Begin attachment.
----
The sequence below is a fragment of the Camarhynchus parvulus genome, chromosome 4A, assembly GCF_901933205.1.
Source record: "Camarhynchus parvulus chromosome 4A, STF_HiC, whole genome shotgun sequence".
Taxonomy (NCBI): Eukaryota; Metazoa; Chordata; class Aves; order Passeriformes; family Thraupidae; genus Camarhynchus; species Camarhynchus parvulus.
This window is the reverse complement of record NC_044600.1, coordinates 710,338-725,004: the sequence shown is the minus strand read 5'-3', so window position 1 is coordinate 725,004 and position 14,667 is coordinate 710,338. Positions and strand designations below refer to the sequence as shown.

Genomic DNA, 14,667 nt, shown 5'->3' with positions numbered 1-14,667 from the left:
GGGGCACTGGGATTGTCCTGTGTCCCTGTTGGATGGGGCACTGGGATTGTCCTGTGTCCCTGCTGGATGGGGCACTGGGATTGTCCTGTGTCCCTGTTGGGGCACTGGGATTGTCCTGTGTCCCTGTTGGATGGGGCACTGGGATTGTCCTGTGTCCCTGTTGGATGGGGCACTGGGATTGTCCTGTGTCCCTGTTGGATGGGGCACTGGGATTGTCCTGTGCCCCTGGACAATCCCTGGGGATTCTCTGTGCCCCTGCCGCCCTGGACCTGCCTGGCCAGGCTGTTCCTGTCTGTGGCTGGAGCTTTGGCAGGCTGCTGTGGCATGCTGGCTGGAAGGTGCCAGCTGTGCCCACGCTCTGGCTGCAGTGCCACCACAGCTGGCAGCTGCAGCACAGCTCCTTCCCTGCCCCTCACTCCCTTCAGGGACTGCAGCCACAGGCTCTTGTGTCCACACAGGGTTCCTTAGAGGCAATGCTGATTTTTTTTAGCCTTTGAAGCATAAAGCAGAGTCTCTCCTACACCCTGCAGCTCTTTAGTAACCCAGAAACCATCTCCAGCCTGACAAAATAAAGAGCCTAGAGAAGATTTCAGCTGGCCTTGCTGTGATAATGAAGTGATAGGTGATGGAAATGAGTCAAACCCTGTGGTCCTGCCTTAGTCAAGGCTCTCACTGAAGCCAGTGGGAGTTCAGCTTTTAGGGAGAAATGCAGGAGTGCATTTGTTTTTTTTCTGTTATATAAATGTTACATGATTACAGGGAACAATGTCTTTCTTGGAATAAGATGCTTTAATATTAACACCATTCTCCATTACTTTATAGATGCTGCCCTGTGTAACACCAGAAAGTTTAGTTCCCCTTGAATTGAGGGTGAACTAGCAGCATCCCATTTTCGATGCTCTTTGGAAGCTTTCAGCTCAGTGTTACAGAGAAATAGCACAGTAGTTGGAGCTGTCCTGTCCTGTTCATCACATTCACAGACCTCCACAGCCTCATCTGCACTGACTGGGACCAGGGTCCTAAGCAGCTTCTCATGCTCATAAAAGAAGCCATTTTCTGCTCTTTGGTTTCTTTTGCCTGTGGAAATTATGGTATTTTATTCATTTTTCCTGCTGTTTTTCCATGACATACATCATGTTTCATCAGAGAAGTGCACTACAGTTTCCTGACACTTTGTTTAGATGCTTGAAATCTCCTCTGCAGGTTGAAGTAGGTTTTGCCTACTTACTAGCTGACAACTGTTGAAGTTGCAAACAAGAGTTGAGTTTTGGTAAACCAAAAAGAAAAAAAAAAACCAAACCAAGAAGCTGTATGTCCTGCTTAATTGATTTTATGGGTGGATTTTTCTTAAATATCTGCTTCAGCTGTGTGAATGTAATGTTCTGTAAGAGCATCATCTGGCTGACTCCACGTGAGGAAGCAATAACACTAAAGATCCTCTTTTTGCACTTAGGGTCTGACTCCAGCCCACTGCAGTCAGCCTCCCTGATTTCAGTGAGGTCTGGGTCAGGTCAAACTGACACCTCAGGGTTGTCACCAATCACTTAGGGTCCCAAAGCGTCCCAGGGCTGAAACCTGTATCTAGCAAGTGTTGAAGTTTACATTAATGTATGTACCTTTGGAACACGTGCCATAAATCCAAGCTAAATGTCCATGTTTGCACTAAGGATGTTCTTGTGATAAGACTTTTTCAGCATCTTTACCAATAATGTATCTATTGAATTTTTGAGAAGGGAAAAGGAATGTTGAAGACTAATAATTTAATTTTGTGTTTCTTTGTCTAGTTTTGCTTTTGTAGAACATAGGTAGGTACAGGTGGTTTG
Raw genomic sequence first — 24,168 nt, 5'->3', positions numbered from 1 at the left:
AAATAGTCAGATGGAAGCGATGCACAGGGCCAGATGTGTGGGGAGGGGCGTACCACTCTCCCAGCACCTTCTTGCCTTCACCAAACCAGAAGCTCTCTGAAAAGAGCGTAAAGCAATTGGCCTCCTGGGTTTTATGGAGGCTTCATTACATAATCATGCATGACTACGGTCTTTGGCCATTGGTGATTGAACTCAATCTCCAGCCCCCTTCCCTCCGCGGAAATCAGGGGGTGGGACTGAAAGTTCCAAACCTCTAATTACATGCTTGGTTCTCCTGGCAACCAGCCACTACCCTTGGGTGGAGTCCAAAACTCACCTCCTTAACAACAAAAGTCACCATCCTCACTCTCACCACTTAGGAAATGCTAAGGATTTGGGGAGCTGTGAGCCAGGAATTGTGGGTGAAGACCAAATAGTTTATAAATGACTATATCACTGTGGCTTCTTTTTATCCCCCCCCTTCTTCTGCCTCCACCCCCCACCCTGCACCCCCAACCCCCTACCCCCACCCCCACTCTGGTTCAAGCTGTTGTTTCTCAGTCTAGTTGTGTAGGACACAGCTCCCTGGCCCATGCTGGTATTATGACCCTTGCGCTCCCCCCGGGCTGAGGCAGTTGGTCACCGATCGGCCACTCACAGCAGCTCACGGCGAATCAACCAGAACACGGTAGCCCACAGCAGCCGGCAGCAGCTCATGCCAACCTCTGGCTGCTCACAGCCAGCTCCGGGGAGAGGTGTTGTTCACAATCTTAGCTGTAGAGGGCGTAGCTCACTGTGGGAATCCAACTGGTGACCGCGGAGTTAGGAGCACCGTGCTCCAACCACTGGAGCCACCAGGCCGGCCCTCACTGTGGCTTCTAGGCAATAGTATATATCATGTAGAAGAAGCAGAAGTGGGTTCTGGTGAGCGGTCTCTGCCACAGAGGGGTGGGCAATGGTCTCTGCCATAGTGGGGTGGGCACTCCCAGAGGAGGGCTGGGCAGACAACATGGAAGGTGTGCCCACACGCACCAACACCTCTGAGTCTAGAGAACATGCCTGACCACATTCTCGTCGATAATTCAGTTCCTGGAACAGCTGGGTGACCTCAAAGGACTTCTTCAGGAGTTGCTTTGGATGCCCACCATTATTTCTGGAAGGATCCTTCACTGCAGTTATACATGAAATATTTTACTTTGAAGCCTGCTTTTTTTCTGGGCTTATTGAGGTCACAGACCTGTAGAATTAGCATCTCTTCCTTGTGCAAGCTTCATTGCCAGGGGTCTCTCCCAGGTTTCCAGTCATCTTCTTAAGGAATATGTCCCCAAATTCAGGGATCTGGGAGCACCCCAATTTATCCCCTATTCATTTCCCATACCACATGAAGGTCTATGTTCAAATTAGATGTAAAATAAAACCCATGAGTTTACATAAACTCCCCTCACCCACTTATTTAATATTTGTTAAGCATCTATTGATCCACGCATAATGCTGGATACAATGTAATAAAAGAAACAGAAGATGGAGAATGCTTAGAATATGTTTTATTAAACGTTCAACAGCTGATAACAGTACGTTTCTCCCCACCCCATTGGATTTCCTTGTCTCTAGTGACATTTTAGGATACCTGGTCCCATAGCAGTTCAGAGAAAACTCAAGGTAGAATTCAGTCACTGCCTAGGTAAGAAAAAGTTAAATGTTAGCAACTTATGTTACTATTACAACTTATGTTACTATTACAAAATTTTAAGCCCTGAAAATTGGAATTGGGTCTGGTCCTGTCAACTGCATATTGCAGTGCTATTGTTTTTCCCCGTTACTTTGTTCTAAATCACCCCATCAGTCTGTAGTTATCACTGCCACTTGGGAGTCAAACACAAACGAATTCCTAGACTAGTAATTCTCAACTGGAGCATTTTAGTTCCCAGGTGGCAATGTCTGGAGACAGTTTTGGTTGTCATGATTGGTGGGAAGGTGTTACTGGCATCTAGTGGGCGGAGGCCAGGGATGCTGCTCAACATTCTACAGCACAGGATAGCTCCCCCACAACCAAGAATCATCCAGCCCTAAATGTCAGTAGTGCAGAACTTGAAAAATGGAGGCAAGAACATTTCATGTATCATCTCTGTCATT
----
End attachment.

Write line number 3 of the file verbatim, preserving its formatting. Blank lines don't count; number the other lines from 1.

Taxonomy (NCBI): Eukaryota; Metazoa; Chordata; class Aves; order Passeriformes; family Thraupidae; genus Camarhynchus; species Camarhynchus parvulus.